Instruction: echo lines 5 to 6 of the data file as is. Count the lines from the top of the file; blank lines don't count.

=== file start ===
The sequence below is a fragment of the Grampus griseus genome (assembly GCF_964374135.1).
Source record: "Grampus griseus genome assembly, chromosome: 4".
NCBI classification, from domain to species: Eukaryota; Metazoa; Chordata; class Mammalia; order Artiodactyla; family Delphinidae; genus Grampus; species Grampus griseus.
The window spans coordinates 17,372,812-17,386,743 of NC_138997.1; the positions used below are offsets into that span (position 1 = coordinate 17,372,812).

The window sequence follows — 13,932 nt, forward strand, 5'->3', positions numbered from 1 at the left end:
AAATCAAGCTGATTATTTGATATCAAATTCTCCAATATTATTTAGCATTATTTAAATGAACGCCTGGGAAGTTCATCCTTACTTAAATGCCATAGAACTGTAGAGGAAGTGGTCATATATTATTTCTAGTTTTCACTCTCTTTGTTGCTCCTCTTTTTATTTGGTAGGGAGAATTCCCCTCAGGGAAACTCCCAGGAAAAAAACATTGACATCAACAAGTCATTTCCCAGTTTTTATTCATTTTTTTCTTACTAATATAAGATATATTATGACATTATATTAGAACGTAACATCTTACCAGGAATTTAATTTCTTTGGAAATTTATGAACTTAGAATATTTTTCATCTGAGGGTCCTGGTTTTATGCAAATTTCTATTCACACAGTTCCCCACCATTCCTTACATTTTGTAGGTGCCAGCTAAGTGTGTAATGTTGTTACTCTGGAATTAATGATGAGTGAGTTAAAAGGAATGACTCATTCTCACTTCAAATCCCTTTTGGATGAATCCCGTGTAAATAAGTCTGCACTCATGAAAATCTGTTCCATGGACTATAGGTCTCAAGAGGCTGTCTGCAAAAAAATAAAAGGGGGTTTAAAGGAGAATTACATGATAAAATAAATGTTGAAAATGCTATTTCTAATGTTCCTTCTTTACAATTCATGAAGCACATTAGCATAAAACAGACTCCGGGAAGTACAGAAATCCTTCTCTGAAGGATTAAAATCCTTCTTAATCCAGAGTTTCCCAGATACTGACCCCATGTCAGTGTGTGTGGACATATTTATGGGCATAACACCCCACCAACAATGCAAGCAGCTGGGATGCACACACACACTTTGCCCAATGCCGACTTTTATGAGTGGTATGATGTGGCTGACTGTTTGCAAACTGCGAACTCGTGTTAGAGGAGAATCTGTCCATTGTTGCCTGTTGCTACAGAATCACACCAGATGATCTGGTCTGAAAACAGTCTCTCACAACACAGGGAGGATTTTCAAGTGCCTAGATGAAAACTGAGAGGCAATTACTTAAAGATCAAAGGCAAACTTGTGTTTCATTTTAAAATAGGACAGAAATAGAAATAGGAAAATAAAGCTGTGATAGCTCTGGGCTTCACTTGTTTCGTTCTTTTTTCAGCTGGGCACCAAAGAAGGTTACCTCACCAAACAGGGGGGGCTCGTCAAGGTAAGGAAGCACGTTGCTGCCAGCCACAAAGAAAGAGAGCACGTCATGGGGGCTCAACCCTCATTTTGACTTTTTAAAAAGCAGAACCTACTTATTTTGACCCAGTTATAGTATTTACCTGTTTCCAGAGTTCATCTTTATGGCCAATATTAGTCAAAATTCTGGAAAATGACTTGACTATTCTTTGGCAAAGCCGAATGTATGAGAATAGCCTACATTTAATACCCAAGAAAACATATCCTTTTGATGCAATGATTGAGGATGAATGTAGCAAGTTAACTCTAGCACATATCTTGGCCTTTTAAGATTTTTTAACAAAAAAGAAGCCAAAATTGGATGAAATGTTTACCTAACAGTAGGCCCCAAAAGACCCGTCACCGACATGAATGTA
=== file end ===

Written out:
The window sequence follows — 13,932 nt, forward strand, 5'->3', positions numbered from 1 at the left end:
AAATCAAGCTGATTATTTGATATCAAATTCTCCAATATTATTTAGCATTATTTAAATGAACGCCTGGGAAGTTCATCCTTACTTAAATGCCATAGAACTGTAGAGGAAGTGGTCATATATTATTTCTAGTTTTCACTCTCTTTGTTGCTCCTCTTTTTATTTGGTAGGGAGAATTCCCCTCAGGGAAACTCCCAGGAAAAAAACATTGACATCAACAAGTCATTTCCCAGTTTTTATTCATTTTTTTCTTACTAATATAAGATATATTATGACATTATATTAGAACGTAACATCTTACCAGGAATTTAATTTCTTTGGAAATTTATGAACTTAGAATATTTTTCATCTGAGGGTCCTGGTTTTATGCAAATTTCTATTCACACAGTTCCCCACCATTCCTTACATTTTGTAGGTGCCAGCTAAGTGTGTAATGTTGTTACTCTGGAATTAATGATGAGTGAGTTAAAAGGAATGACTCATTCTCACTTCAAATCCCTTTTGGATGAATCCCGTGTAAATAAGTCTGCACTCATGAAAATCTGTTCCATGGACTATAGGTCTCAAGAGGCTGTCTGCAAAAAAATAAAAGGGGGTTTAAAGGAGAATTACATGATAAAATAAATGTTGAAAATGCTATTTCTAATGTTCCTTCTTTACAATTCATGAAGCACATTAGCATAAAACAGACTCCGGGAAGTACAGAAATCCTTCTCTGAAGGATTAAAATCCTTCTTAATCCAGAGTTTCCCAGATACTGACCCCATGTCAGTGTGTGTGGACATATTTATGGGCATAACACCCCACCAACAATGCAAGCAGCTGGGATGCACACACACACTTTGCCCAATGCCGACTTTTATGAGTGGTATGATGTGGCTGACTGTTTGCAAACTGCGAACTCGTGTTAGAGGAGAATCTGTCCATTGTTGCCTGTTGCTACAGAATCACACCAGATGATCTGGTCTGAAAACAGTCTCTCACAACACAGGGAGGATTTTCAAGTGCCTAGATGAAAACTGAGAGGCAATTACTTAAAGATCAAAGGCAAACTTGTGTTTCATTTTAAAATAGGACAGAAATAGAAATAGGAAAATAAAGCTGTGATAGCTCTGGGCTTCACTTGTTTCGTTCTTTTTTCAGCTGGGCACCAAAGAAGGTTACCTCACCAAACAGGGGGGGCTCGTCAAGGTAAGGAAGCACGTTGCTGCCAGCCACAAAGAAAGAGAGCACGTCATGGGGGCTCAACCCTCATTTTGACTTTTTAAAAAGCAGAACCTACTTATTTTGACCCAGTTATAGTATTTACCTGTTTCCAGAGTTCATCTTTATGGCCAATATTAGTCAAAATTCTGGAAAATGACTTGACTATTCTTTGGCAAAGCCGAATGTATGAGAATAGCCTACATTTAATACCCAAGAAAACATATCCTTTTGATGCAATGATTGAGGATGAATGTAGCAAGTTAACTCTAGCACATATCTTGGCCTTTTAAGATTTTTTAACAAAAAAGAAGCCAAAATTGGATGAAATGTTTACCTAACAGTAGGCCCCAAAAGACCCGTCACCGACATGAATGTA